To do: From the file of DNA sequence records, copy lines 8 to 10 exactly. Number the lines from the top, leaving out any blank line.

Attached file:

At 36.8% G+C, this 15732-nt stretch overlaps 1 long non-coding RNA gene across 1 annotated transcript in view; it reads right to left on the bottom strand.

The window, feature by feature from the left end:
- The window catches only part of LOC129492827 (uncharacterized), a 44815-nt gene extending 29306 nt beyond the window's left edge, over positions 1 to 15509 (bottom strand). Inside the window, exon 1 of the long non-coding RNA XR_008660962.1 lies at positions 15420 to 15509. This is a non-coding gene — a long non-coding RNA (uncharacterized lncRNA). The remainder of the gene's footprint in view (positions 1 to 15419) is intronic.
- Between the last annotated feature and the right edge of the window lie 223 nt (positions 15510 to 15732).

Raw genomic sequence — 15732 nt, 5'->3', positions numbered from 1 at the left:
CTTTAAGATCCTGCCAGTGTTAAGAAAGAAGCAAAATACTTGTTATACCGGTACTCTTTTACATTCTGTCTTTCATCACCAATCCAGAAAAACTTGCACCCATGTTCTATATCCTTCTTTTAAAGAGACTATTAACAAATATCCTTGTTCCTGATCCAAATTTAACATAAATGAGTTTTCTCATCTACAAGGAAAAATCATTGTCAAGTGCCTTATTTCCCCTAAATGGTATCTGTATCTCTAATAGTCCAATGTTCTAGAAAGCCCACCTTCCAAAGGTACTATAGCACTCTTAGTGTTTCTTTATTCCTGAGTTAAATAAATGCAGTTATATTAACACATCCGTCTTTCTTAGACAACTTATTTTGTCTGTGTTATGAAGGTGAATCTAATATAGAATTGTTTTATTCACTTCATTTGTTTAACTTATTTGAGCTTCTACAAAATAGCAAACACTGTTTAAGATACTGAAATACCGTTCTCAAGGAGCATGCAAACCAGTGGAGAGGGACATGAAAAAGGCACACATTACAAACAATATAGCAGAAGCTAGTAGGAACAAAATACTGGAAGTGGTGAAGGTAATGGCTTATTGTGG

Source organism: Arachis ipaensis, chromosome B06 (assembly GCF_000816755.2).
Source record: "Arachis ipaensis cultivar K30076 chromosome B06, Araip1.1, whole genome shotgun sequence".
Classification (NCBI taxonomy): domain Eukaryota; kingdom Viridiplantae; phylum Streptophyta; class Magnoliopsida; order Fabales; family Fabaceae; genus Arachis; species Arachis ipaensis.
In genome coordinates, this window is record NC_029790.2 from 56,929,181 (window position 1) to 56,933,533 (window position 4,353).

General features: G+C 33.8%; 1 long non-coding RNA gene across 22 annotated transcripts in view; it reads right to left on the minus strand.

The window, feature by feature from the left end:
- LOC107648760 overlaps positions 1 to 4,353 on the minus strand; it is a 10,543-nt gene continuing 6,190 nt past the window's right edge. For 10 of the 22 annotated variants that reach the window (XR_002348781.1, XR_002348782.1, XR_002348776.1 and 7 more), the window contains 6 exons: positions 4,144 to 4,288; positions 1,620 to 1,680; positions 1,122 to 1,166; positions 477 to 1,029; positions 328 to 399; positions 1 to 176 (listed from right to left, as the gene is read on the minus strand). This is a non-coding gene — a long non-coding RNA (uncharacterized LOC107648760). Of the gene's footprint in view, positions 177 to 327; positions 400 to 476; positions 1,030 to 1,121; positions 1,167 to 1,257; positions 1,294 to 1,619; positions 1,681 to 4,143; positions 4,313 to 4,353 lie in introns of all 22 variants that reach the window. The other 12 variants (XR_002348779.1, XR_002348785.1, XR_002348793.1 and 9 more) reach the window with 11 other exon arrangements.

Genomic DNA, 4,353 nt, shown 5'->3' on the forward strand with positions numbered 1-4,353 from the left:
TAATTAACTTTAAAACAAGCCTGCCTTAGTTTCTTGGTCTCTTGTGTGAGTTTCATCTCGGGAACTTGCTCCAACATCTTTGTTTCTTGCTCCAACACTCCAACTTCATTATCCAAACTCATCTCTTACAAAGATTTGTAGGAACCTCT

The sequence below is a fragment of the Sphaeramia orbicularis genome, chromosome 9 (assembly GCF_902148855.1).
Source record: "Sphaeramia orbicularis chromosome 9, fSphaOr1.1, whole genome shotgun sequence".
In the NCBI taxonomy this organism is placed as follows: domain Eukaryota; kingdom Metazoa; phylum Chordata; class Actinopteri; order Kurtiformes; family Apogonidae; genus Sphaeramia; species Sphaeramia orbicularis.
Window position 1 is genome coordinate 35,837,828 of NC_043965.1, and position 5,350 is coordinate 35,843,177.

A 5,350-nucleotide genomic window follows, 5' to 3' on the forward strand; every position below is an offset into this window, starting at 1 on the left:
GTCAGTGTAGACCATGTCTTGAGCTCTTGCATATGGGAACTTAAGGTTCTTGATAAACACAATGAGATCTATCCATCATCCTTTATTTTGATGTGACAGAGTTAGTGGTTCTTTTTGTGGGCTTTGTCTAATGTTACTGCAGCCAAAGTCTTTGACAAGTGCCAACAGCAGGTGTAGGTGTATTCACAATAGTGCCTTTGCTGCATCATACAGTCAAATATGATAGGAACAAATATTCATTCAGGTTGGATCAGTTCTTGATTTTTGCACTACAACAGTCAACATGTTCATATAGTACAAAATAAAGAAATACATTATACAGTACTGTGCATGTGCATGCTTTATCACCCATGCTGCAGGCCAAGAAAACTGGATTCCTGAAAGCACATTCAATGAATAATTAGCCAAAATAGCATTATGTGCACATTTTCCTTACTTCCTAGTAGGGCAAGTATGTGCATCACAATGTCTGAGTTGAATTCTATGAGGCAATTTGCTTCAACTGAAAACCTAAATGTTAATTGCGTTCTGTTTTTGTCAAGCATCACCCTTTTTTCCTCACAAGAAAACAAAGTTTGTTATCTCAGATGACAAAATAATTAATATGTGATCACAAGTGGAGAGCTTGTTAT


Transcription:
Source record: "Arachis ipaensis cultivar K30076 chromosome B06, Araip1.1, whole genome shotgun sequence".
Classification (NCBI taxonomy): domain Eukaryota; kingdom Viridiplantae; phylum Streptophyta; class Magnoliopsida; order Fabales; family Fabaceae; genus Arachis; species Arachis ipaensis.
In genome coordinates, this window is record NC_029790.2 from 56,929,181 (window position 1) to 56,933,533 (window position 4,353).